Another thing I particularly liked was the author’s freely-given permission to reproduce any part of the book for non-profit educational purposes as long as the author is properly credited.

I would strongly recommend that all Bangaloreans buy this book for their children…and for themselves! Perhaps, with more awareness, the present Bangalore craze to cut down trees in their thousands to create broader roads for more polluting traffic to go through, will ease off….!

“Just Look Up…to see the magic in the trees around you “

By Sadhana Ramchander

sadhana@bluepencil.in

with a foreword by Bittu Sahgal.

Photographs, unless otherwise credited, by the author.

Published by Bluepencil Infodesign

http://www.bluepencil.in

Price: Rs.175, 60 pages.
Printed at Pragati Offset, Hyderabad

http://www.pragati.com

Available online

here

(though it says the book is out of stock, it is available)

Magnum ke Tasveer: Exhibition of Hollywood Photographs

December 23, 2010

My friend Vishwas and I went to see an exhibition of Hollywood photographs at

Tasveer Art Gallery

I enjoyed the photographs on several levels. The first reaction, of course, was to the technical excellence of the photographs themselves. In the era of black-and-white photography, when photography was a cumbersome and tedious process, these photographers have yet produced such gems! Portraiture, to me, is one area where black-and-white photography still holds its own against colour.

Portraying people noted for their looks, as well as their talent, can hold its own challenges. Which aspect would you highlight as a photographer? Some photographs, such as that of Ingrid Bergman, focus on the beautiful lines of her face and neck; it’s the physical beauty that is captured. Others, such as the photograph of Alfred Hitchcock, with a bird settling on his trade-mark cigar, touch with a sense of sardonic humour on the film, or the talent, of the subject. There was one very memorable photograph of

Satyajit Ray

his kurta soaked in the perspiration of a humid Kolkata afternoon, directing his cameraman, the equally famous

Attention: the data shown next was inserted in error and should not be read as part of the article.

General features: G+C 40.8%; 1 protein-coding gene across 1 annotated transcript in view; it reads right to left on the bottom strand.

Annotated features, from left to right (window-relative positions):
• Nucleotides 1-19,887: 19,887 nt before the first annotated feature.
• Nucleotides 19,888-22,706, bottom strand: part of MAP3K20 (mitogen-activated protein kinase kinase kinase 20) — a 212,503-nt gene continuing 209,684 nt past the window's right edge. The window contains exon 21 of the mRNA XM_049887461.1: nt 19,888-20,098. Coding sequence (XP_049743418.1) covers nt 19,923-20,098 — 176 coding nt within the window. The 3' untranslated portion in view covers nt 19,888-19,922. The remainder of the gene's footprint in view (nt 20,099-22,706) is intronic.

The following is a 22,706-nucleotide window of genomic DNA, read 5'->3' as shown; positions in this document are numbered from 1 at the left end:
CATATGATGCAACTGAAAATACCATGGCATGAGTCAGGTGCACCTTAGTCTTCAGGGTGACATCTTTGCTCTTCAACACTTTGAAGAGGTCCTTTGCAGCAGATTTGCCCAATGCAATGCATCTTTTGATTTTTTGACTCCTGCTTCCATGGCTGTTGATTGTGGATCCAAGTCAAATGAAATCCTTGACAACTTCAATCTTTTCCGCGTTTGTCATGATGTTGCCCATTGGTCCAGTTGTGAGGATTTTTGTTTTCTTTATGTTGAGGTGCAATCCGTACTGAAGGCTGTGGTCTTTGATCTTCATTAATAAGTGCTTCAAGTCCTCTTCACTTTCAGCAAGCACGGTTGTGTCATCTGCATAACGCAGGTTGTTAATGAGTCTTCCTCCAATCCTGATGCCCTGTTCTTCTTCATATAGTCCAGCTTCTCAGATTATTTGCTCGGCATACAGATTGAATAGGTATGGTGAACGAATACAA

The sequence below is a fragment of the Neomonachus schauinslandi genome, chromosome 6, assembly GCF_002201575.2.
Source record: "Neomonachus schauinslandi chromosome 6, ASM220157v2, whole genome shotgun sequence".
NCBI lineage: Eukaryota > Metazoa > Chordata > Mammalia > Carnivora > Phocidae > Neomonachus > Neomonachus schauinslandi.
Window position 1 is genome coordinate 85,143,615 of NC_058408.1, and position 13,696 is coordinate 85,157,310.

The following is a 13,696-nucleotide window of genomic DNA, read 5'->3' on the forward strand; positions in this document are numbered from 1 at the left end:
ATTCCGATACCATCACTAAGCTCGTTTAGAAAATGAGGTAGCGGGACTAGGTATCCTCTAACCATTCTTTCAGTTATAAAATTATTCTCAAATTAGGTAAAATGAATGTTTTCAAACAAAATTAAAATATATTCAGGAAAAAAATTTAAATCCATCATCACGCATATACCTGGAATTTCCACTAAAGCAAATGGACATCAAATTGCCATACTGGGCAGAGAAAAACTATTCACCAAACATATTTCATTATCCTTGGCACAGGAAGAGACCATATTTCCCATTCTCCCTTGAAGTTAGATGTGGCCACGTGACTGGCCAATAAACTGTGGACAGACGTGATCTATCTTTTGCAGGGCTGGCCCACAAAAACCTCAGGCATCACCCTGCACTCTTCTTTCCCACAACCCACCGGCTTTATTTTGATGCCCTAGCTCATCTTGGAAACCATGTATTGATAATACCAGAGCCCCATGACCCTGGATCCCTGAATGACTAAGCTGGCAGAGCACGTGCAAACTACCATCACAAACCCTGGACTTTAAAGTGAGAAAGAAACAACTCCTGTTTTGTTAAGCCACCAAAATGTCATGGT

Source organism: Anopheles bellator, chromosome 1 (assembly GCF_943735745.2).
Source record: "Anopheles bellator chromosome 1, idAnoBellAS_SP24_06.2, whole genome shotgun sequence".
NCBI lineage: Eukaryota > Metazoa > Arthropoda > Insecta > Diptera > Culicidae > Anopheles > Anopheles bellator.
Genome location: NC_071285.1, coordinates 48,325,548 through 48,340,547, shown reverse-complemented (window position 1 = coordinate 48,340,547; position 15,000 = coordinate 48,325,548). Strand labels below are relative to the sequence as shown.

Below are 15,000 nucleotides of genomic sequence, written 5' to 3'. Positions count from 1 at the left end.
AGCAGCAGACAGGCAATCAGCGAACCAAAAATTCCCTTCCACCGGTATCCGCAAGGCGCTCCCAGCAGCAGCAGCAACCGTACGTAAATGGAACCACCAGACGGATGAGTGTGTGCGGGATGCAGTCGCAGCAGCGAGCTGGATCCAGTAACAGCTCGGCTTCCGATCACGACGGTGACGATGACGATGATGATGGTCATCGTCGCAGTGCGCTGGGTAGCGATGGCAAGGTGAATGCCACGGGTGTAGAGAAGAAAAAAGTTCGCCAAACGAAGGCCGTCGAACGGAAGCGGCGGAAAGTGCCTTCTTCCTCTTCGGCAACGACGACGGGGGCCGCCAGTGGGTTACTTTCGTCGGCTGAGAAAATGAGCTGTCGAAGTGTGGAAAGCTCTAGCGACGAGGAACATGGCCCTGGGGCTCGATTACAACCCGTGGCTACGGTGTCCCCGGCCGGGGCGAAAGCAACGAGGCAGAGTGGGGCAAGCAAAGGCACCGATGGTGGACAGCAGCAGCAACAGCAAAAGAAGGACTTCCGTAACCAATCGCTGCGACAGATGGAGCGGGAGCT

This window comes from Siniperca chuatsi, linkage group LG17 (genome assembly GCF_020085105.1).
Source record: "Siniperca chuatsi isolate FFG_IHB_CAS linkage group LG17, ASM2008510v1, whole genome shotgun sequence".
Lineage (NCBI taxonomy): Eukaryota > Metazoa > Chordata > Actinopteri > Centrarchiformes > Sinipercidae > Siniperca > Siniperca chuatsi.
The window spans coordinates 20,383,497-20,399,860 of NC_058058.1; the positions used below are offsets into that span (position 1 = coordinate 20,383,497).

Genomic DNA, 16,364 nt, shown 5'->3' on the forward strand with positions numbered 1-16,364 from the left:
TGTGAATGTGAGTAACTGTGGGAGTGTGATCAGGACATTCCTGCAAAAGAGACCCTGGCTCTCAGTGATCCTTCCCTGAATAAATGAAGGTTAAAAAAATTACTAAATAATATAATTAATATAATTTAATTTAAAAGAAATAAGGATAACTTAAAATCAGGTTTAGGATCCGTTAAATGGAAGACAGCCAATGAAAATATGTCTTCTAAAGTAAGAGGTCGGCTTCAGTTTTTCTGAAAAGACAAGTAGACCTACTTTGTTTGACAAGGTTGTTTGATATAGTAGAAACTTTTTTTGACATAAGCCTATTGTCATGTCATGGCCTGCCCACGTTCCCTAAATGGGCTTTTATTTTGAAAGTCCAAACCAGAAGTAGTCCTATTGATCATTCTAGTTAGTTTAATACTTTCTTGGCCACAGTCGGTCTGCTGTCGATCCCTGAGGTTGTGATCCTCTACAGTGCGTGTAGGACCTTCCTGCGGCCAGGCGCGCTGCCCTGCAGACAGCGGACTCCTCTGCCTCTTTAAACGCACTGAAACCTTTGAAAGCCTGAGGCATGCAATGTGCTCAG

Subrata Mitra

I was also impressed by the range and scope of the collection itself, and the hard work that must have gone into gathering the various negatives. Perhaps this is what justifies the astronomical prices (ranging from Rs. One to Two Lakhs, and above!) that are being charged. Well, thankfully for impecunious visitors like me, we can see the photographs for free, at least for a while!

Seeing the photographs also set in train many thoughts about the nature of physical beauty. The camera captures what will be lost later; that smooth skin will wrinkle, that thick mane of hair will wither away….Anno Domini will take its toll, and the beauty of the photograph will be the hagged crone of today’s reality. Why, I wonder, are the most fleeting things the most satisfactory? In some things we respect the majesty that longevity brings, but not when it comes to human beauty. We worship youth…we don’t accord enough respect to Age, it seems.

This was exemplified by one photograph of a white-haired Charlie Chaplin, directing a movie….I would never have recognized him, which means that only the photographs of his younger days are familiar ones.

Another aspect of the photographs was the bulk of the photographic equipment in them. In that photo of Charlie Chaplin, the giant dimensions of the movie camera bring out, starkly, how much miniaturization has occured in a short period of time. The ordinary photographer, taking a quick video of a street scene on his mobile camera, cannot imagine the kind of clunky equipment it took to make a silent movie of the 20′s! The march of technology for the common man is truly amazing.

Nice to visit an exhibition which elicits so many reactions! Thank you, Tasveer!